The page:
I like John Boscawen but for the life of me I cannot understand why he accepted the mantle of Minister of Consumer Affairs. As a strong believer in the doctrine of Caveat Emptor and civil contracts, I dislike the idea of a such a Ministry and I thought John would have held similar convictions. In a recent press release, he advises of changes he intends to make to consumer protection laws.
In particular, these changes will apply to online sales and online auctions, and as well as thinking such interference is unnecessary, I have to wonder as to how its going to be implemented. Without being a damn nuisance. I buy lots of stuff online. I’m happy with things the way they are. I don’t need the government’s “help”, because I know that in the long run, it never is help.
“The Consumer Law Reform Bill represents the most significant changes to consumer laws in more than two decades and brings much-needed clarity in an era of online shopping, extended warranties and self-checkouts,” Mr Boscawen said. “Some of the key changes include:
* The Disputes Tribunal jurisdiction will be extended to cover complaints about misleading and deceptive conduct.
* New goods sold via auctions – and all goods sold via online auction sites – will be subject to the acceptable quality provisions of the Consumer Guarantees Act.
* A prohibition on making unsubstantiated claims will require trader and retailers to take steps to ensure their claims are valid.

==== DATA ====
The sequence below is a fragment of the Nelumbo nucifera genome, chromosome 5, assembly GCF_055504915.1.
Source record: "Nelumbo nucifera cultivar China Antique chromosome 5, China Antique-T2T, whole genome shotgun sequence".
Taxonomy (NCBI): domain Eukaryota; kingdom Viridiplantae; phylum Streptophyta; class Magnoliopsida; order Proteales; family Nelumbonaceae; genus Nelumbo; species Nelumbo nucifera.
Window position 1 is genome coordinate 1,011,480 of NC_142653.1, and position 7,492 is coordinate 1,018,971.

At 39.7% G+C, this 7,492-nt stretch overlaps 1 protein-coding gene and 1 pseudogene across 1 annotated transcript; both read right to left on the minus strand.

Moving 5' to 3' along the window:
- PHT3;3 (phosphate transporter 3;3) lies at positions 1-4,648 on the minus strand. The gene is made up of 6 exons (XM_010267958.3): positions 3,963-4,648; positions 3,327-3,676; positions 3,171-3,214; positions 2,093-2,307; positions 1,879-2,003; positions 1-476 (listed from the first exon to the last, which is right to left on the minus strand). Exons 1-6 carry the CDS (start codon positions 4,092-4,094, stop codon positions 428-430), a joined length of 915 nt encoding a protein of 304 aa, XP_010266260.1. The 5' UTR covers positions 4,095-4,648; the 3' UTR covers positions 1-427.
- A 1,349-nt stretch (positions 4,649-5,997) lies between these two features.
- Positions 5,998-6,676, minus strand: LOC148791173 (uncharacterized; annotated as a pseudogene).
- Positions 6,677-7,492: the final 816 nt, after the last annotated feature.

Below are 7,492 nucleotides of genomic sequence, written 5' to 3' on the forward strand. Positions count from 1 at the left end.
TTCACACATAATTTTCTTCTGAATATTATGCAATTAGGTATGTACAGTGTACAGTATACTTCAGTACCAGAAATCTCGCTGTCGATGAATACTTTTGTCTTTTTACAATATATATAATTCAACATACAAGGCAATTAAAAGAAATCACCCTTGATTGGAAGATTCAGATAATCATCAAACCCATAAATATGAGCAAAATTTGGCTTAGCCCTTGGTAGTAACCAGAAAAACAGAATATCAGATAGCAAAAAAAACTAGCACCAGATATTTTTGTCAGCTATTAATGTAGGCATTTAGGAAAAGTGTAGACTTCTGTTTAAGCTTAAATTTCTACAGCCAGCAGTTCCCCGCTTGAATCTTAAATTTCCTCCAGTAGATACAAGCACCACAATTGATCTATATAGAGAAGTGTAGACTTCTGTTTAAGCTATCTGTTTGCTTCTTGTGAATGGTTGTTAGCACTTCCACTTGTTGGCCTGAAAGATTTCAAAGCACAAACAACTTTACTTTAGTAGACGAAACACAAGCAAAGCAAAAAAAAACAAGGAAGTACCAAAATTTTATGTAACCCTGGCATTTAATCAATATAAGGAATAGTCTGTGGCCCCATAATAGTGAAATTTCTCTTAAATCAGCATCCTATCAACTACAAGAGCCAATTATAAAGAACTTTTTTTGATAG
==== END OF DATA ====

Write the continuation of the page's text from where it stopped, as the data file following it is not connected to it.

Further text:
* Rules surrounding direct sales, such as door-to-door or telemarketing sales, will apply to all types of transactions, including cash or credit. This used to apply to credit agreements only.
* Auctioneers will have to be registered and will have to meet a number of minimum standards, included accounting for the proceeds of an auction, displaying their licence and complying with the law.
* Carrier services, such as couriers, will be subject to the Consumer Guarantees Act.
These changes will reduce costs and confusion, and make it easier for consumers and businesses to understand their rights and obligations. The Bill will also strengthen the enforcement powers of Government agencies, allowing faster and more effective action to remove unsafe products from the market. It will give courts new powers to ban individuals who repeatedly breach consumer laws.
Really Mr. Boscawen, isn’t this just more power to and intrusion by nanny state? Won’t it just lead to more unaffordable bureaucracy? Can’t we keep the damn government out of online trading? I’m disappointed, really I am.